How can mindfulness meditation practice help us with mental wellness? To answer the question we can look at how our minds function without it.
I recently listened to an interview with Dan Harris and he said something that kicked me in the ass. I had stumbled onto Harris when I started learning about healing my mental health. The news anchor found meditation at a time when he was dealing with PTSD and cocaine addiction. He made a Youtube video on the benefits of mindfulness that a few of my courses and doctors recommended. After seeing that video, I sort of forgot about him until this recent interview.
Harris tells Terry Gross that distracting thoughts during meditation are not a bad thing. "What do I have to do next?" "Am I doing this right?" "I'm frustrated," are a key part of the meditation process. He believes that by gently refocusing our attention on our breathing, or whatever you choose during meditation, we are training the brain to interrupt invasive thoughts outside of meditation as well. The hope is that later in the day, when you have a thought like, "I'm not good enough," you will be able to catch it and refocus rather than ruminate further on worthlessness.
My inner critic bristles at this idea. During meditation, I am focused on this task of, well focusing. In the middle of a busy workday or having an accomplishment being evaluated by someone close to me, I am too frantic to refocus. Fear and loathing dominate my thinking and mindfulness is some distant concept. Of course, as I pondered Harris' words further I wondered if my critical thoughts have proved his theory.
Here's a real world example. I am scared that you, the reader, think I am a moron. In fact, I know I am a moron because yesterday I measured wrong and cut a board for a flower box I was building incorrectly. Some time in the week, I was filling the humidifier and spilled water everywhere on the counter and the floor. In university, I did worked on a team project where I did most of the work and I think it was because my teammate hated my moronic idea for the video. In grade 10...I remember as a child my parents were frustrated...and so on, and so on.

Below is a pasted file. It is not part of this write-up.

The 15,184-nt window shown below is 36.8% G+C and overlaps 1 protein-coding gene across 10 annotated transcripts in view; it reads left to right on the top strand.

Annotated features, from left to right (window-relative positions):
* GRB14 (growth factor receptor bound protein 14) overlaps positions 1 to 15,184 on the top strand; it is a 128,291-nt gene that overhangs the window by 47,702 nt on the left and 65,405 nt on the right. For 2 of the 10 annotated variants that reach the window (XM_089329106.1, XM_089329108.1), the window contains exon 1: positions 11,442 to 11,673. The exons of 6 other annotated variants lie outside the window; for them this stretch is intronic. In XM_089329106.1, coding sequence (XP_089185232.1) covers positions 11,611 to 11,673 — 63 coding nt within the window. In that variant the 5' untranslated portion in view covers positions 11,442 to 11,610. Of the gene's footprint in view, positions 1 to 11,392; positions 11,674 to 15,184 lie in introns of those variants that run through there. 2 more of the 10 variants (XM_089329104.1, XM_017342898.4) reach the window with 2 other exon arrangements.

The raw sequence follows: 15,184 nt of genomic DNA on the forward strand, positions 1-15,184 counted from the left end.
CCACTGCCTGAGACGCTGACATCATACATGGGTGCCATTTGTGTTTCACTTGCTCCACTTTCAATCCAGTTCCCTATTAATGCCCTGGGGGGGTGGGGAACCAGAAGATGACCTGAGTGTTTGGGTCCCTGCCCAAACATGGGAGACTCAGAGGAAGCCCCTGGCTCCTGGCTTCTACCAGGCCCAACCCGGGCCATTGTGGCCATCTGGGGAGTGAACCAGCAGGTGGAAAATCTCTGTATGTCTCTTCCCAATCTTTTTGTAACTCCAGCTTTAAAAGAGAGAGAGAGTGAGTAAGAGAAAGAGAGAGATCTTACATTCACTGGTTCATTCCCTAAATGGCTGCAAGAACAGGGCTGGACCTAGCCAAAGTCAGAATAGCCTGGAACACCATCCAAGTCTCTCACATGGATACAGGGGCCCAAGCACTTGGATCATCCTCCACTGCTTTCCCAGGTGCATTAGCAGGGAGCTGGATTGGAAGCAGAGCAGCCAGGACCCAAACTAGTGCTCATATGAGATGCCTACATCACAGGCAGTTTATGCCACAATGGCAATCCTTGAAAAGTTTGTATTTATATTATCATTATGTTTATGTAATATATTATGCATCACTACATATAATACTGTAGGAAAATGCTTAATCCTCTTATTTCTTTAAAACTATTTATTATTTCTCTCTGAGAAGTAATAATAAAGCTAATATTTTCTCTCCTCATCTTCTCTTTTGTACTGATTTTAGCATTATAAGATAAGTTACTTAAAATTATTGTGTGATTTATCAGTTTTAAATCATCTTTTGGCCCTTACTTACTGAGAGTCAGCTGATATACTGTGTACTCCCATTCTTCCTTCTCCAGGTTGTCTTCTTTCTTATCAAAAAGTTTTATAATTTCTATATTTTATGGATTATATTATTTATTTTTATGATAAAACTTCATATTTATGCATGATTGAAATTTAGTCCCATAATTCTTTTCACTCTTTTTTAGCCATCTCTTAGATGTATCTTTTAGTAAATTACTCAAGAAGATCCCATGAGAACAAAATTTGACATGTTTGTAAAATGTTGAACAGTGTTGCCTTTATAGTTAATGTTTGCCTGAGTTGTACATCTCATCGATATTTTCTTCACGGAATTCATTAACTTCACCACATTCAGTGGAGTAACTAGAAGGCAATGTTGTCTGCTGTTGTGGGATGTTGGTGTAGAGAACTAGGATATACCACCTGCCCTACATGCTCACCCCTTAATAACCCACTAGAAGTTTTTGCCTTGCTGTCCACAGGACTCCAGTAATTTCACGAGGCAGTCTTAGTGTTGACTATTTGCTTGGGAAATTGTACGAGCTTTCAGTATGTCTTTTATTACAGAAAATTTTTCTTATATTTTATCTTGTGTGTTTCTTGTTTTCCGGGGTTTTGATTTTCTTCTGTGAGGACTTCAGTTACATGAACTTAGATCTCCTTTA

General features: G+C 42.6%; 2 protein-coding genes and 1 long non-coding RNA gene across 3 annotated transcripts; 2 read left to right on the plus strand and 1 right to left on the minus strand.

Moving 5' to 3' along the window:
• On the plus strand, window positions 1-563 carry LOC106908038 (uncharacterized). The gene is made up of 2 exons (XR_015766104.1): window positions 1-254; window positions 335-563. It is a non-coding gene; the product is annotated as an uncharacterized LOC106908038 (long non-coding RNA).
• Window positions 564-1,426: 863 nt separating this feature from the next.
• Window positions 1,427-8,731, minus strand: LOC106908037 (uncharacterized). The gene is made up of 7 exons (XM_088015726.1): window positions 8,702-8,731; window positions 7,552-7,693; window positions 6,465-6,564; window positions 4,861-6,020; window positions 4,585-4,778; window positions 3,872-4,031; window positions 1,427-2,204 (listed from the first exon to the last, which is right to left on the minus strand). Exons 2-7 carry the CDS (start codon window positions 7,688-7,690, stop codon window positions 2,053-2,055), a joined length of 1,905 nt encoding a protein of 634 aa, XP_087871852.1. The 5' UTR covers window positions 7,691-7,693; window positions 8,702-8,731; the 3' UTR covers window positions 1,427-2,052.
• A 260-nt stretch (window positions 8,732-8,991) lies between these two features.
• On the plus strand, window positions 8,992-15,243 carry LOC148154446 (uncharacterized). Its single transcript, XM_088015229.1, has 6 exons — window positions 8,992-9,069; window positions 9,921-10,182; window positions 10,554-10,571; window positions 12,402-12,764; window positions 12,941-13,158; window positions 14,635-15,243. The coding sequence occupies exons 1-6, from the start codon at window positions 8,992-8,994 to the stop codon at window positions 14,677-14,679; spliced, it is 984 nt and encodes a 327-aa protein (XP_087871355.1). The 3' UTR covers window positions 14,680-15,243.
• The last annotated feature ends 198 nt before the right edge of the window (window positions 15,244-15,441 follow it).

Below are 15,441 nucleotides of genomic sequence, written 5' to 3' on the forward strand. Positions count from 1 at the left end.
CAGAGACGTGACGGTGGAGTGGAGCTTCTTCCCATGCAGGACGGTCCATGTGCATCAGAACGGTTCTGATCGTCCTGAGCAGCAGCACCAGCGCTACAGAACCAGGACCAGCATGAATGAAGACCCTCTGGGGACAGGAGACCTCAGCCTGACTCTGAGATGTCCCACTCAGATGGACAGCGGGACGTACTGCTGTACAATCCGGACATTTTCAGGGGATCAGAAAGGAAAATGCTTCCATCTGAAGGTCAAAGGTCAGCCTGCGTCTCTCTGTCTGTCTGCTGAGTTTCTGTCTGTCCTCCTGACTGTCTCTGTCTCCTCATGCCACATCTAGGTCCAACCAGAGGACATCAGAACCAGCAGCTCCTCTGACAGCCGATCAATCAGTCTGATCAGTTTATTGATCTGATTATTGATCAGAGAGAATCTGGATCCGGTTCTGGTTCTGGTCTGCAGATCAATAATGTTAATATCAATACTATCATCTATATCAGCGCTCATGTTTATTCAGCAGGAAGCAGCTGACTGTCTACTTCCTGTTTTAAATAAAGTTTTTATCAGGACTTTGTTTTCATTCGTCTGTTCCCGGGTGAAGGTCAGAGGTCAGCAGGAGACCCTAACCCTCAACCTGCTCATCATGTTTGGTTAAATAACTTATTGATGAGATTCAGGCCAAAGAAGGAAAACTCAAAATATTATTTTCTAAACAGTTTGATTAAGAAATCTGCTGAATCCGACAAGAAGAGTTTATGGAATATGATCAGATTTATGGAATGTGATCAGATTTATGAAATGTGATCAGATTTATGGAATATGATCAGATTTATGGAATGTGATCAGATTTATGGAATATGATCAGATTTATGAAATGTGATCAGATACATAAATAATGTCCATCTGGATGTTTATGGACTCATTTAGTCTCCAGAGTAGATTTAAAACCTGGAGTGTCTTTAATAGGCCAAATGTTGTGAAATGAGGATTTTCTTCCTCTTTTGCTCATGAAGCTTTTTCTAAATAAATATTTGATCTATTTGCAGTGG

My mind has trained for many years to find evidence of my worthlessness. When I feel shame, embarrassment or criticized, I focus on proving that to be true. I was worried you would think I was a moron and proceeded to dive into memories of shameful experiences from years ago. Could this be the same process of training Harris describes? If so, then it should be possible to change my thinking.
I meditated daily between 2017-2018. Today, it rarely happens. It didn't work. I'm still broken. I still do not like who I am. This appears to be my inner critic at work again. In reality, I've had 40 years to train myself to loath who I am. A year of meditation is barely a dent into that pattern. Somewhere along the line, I let that old pattern back in and decided mindfulness meditation was a failure, like me. Instead of gently refocusing, I chose to continue beating myself up.
Personally, I wonder if there's some all or nothing thinking preventing me from moving forward. Perhaps, deep down I want to believe in a cure. I'm not completely rid of my depression and anxiety, therefore the meditation, the CBT, DBT, and psychiatrist sessions do not work. I've written before about the idea of accepting depression will always be a part of my life. Yet, there are those times, especially when I am wading through it, that I don't want to accept it. I want to be free of these intrusive thoughts, forever.
Even now, as I type this, I struggle. I want to end on a positive note and inspire myself and others. Yet I think, How many times have you said you would try harder and failed? Nobody is going to be inspired by what you say because you fail to follow through. It is exhausting to try and build new patterns. Am I a broken record, constantly saying the same thing over and over, but not following through? That's one way to look at it. However, it may show that I am working and trying to heal. If I have said I need to break this pattern of self-loathing before, than maybe I am training myself each time I repeat it. I suppose. Failure is how we learn. Is each time I sit here and feel bad for not following through with CBT or things I told my psychiatrist or partner a failure, or a lesson in improvement?
I am sad to say it doesn't feel like improvement. My mind is a forest fire of disbelief scorching any hope that was in the last paragraph. The only tree left unharmed is the one labeled, "maybe these thoughts will help someone else." I think this is a good time to stop writing and try a meditation to put out the flames. Be kind to yourselves. Much love.